For the uninsured, he would create a state-level Guaranteed Access Plan that could receive federal funds and provide subsidies to low-income Americans.
Obama would make coverage mandatory for children, and he would create a National Health Insurance Exchange of public and private plans for the uninsured, for those who aren't eligible for other public programs and for small businesses. All plans would have to meet standards in terms of benefits, quality and efficiency.
Obama would keep the tax-free subsidy for those covered at work. But he would also create a federal subsidy - based on income - for people who don't qualify for government plans such as Medicaid.
Obama would require all employers to offer a plan or contribute money to employee's health costs. Companies that do neither would be required to contribute a percentage of payroll to the health exchange.
(Here's a more in-depth look at how their health care plans differ and what critics of both candidates' proposals say.)
It's not clear what role the next president will have in shaping the government's response to the foreclosure crisis, because it's unclear what the housing situation will be and what Congress will have accomplished by Jan. 20, 2009.
Each candidate, however, has expressed views on what lawmakers and lenders should do.
Although initially opposed to additional government aid in the mortgage mess, McCain has joined Obama in supporting the idea of the Federal Housing Administration backing loans that lenders have written down to affordable levels for borrowers.
But the plans they support differ somewhat.
Obama backs a proposal from House Financial Services Chairman Barney Frank, D-Mass., and Senate Banking Chairman Christopher Dodd, D-Conn., that would require borrowers to share equity with the FHA when they sell or refinance their home. (Here's how the plan would work.)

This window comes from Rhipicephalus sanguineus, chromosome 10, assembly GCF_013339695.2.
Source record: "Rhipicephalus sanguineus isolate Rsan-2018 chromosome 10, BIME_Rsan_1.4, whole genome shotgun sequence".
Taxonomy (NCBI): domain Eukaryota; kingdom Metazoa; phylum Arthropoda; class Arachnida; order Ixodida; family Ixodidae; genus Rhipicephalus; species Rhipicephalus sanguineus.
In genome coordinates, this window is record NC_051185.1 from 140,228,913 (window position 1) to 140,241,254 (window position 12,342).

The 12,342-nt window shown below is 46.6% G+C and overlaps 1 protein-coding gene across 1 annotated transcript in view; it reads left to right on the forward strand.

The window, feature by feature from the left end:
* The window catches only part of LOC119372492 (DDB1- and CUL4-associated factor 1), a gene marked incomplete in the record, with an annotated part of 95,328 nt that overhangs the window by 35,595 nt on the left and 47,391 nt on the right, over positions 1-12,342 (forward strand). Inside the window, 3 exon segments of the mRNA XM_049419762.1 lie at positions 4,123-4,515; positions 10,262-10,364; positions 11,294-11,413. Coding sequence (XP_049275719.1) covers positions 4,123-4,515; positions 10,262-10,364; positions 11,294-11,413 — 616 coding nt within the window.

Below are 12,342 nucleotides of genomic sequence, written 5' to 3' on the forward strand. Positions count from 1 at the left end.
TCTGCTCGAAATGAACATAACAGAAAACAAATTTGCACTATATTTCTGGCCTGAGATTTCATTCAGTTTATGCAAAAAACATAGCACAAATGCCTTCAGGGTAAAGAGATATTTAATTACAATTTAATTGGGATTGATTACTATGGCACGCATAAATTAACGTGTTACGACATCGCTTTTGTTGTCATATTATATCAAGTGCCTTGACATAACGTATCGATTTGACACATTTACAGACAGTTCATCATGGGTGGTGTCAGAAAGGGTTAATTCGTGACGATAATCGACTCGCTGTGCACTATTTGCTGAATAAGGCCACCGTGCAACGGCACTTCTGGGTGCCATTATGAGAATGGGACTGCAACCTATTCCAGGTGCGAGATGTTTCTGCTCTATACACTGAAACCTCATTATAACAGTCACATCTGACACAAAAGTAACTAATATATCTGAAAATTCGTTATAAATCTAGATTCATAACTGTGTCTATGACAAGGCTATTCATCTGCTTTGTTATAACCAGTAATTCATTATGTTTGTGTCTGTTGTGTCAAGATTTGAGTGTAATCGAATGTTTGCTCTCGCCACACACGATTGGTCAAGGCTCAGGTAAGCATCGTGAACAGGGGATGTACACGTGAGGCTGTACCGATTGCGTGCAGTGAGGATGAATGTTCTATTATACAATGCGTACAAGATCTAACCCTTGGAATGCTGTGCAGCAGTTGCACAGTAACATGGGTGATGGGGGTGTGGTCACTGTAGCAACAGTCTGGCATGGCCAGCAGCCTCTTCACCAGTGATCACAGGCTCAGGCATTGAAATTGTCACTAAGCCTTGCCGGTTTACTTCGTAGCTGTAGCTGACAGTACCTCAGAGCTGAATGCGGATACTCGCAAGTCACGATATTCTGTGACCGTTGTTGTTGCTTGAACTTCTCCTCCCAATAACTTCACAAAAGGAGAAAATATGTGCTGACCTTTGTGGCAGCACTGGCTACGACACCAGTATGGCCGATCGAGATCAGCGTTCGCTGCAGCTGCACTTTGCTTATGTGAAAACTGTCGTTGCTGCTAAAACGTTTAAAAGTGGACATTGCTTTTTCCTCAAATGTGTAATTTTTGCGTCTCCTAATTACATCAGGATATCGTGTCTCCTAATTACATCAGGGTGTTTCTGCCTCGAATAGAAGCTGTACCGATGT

McCain has proposed the "HOME Plan," which blends elements of the Frank/Dodd plan with proposals from the Bush administration and the Office of Thrift Supervision. Under McCain's proposal, if a borrower sells his with a gain, the lender and the federal government each would receive a portion of the equity.
Beyond more help from the FHA, Obama has called for a $10 billion foreclosure prevention fund to help victims of mortgage fraud sell their homes or modify their loans so they can avoid foreclosure and bankruptcy.
McCain has called for the creation of a Department of Justice task force to investigate mortgage crimes involving lending and securitizing home loans.
Getting a grip on energy
As gas prices climbed toward $4 a gallon this spring, McCain supported a summertime gas tax holiday, which he proposed paying for by using money from the Highway Trust fund.
Obama opposed such a tax break, contending it would not amount to significant savings for drivers nor help lower gas prices.
To combat the rising price of oil, McCain has also called on the government to temporarily suspend buying oil for the country's Strategic Petroleum Reserve.
Both candidates are calling for less reliance on oil as a fuel staple and reductions in greenhouse gas emissions. Obama and McCain support some form of a cap-and-trade system, whereby companies would pay for the right to emit carbon dioxide in a market-based auction.
Obama has also proposed investing $150 billion over 10 years to promote alternative energy and conservation.
(Here's a closer look at McCain's and Obama's energy proposals.)
Keeping spending in check
When it comes to addressing the federal budget deficit, McCain's preferred solution is cutting government spending. He has called for a one-year freeze on discretionary spending to assess which programs should stay and which should go. He has also said he would demand that Congress eliminate earmarks.
Obama too has said he wants to restore fiscal discipline by cutting earmarks to levels no greater than they were in 2001 and reinstating so-called pay-go rules. Under pay-go, lawmakers may not pass any spending measures or tax cuts with paying for them by making cuts to other programs or raise an equal amount of money.
Despite the candidates' promises, experts are skeptical that either candidates' economic proposals when taken as a whole could be fiscally sound.